Diversify, diversify, diversify! Anyone with an investment portfolio knows this is wise advice. Don’t put all your eggs in one basket, we are told. A good idea for investors perhaps, yet does this sage counsel apply to writers as well? In my experience, the answer is ‘not necessarily.’
During my past seven years as a freelance writer, I have stuck my toe into the waters of several writing genres. I’ve written and sold romance, mystery, how-to articles, Christian devotions, and even poetry. Yet, what I find sells most was what I love most to write personal essays.
While still in college, I discovered that I could extract a story from almost any of my everyday experiences, ranging from supermarket shopping, to a visit to the beach, to shoveling snow. While my personal essays didn’t always pay as much as my fiction or magazine work, I did enjoy crafting them, and breezed through them. The more personal essays I wrote, the more adept I became. As a result, the pieces sold quickly, making up the monetary difference. And, I was enjoying my work to boot!
Eventually, I noticed that many of my personal essays followed a similar thread. The theme of synchronicity and what some people term ‘miraculous’ or ‘angelic’ happenings. That theme continued to be one that I explored in my writing over and over. I became intrigued by this phenomenon that each time I had one of those unexplainable raise-the hairs-on-the-back-of-your-neck experiences, I logged it into a journal I kept specifically for that purpose.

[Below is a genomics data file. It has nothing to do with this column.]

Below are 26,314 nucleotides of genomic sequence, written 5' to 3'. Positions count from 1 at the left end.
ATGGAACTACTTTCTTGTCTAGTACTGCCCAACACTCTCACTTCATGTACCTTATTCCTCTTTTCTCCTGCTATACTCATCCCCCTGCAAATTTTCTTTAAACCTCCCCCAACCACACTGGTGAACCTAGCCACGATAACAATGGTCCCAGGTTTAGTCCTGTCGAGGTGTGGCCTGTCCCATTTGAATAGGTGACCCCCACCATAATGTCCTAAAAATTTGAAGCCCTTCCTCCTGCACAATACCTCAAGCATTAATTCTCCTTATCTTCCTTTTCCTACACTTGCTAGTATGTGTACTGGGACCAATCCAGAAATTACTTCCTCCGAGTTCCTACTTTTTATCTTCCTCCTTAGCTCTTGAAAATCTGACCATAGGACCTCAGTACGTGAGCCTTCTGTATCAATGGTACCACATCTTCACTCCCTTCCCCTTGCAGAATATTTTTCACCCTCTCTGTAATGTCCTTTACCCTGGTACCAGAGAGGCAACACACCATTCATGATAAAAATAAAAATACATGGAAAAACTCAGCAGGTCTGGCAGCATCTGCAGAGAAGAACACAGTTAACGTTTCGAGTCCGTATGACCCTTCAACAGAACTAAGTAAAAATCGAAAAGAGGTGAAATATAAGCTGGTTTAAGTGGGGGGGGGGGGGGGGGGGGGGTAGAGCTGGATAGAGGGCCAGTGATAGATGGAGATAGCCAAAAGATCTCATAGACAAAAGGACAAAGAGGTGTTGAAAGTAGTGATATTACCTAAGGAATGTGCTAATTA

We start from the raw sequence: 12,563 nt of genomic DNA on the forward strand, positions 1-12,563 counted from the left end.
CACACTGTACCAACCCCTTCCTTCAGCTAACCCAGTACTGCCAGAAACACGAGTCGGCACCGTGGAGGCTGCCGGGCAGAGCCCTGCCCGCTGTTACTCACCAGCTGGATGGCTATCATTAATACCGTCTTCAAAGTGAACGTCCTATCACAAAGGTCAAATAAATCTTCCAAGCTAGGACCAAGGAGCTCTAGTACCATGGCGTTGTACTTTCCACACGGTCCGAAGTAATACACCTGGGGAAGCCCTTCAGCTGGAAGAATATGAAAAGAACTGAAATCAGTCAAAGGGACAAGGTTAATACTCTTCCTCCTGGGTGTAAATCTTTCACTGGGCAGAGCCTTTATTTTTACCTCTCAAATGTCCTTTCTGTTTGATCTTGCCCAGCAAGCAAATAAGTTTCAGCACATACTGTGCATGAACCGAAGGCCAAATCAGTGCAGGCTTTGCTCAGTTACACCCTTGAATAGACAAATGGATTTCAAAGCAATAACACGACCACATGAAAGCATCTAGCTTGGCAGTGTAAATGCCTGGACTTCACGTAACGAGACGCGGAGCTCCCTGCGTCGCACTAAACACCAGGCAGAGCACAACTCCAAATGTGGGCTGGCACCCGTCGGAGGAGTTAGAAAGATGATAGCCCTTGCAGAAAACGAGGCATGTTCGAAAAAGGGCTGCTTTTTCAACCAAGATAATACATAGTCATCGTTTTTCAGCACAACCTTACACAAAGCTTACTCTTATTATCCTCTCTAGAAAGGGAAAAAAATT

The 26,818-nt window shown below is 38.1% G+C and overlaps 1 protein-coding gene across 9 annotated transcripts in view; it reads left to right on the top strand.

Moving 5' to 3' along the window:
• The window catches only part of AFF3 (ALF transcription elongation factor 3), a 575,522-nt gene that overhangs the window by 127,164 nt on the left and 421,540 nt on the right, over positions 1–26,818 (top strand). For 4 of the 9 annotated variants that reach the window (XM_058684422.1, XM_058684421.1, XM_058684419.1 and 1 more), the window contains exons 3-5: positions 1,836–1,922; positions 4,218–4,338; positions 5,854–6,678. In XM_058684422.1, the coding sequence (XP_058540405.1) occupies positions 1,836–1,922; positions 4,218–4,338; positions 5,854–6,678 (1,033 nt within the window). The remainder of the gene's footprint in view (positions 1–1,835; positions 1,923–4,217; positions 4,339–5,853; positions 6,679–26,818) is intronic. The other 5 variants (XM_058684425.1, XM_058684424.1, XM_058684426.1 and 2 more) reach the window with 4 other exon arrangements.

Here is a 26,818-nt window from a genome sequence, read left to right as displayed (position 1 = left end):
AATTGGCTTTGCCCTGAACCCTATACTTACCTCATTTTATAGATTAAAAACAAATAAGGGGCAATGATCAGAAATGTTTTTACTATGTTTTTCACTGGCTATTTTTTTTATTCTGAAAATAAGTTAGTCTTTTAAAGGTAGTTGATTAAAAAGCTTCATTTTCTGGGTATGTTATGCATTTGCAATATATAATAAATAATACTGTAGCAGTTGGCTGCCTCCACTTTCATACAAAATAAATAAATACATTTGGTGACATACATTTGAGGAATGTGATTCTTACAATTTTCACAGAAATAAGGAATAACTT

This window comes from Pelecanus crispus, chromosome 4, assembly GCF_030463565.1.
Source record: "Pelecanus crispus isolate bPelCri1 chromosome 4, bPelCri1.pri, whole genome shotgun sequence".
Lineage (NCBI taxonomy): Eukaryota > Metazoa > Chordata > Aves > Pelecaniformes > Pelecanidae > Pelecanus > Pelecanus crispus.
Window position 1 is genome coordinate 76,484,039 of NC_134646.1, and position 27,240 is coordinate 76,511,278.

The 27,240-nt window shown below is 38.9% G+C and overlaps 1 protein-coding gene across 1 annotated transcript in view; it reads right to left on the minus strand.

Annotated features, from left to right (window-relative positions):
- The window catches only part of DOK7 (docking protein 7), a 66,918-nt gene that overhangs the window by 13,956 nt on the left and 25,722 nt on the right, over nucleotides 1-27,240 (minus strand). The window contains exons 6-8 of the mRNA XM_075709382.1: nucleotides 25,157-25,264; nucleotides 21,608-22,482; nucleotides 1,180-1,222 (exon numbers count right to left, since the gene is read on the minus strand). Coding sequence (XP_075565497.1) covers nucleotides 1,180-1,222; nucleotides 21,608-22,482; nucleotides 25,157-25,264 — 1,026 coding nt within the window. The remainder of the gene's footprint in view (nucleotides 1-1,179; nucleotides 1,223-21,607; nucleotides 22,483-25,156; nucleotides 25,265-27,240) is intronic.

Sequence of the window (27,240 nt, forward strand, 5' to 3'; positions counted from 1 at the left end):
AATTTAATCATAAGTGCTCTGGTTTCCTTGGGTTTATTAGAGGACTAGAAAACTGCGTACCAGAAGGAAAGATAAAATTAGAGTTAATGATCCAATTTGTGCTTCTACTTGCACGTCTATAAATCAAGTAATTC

By honing my ability to present this subject, I was able to have my writing included in more magazines and anthologies, and even made a taped appearance on a national television talk-show to discuss one of my stories involving a woman I considered a mysterious angel.
So…review your writing. What do you love to write? What themes continue to pop up over and over again? What subjects are dear to you? Is it gardening, romance, numismatics, or something far-out, like aliens or, ahem, angels? When you discover the answer, keep a journal of ideas. Apply those ideas to your writing whether you craft fiction or non-fiction, and see where those ideas lead you. Who knows? You may even wind up on TV.
Monica A. Andermann lives and writes on Long Island where she shares a home with her husband Bill and an adventurous tabby named Samson. Her writing has been included in such publications as Woman’s World, Guideposts, Ocean and many Chicken Soup for the Soul titles. Currently, she is working on a book featuring a fictional beachside town and its quirky cast of characters.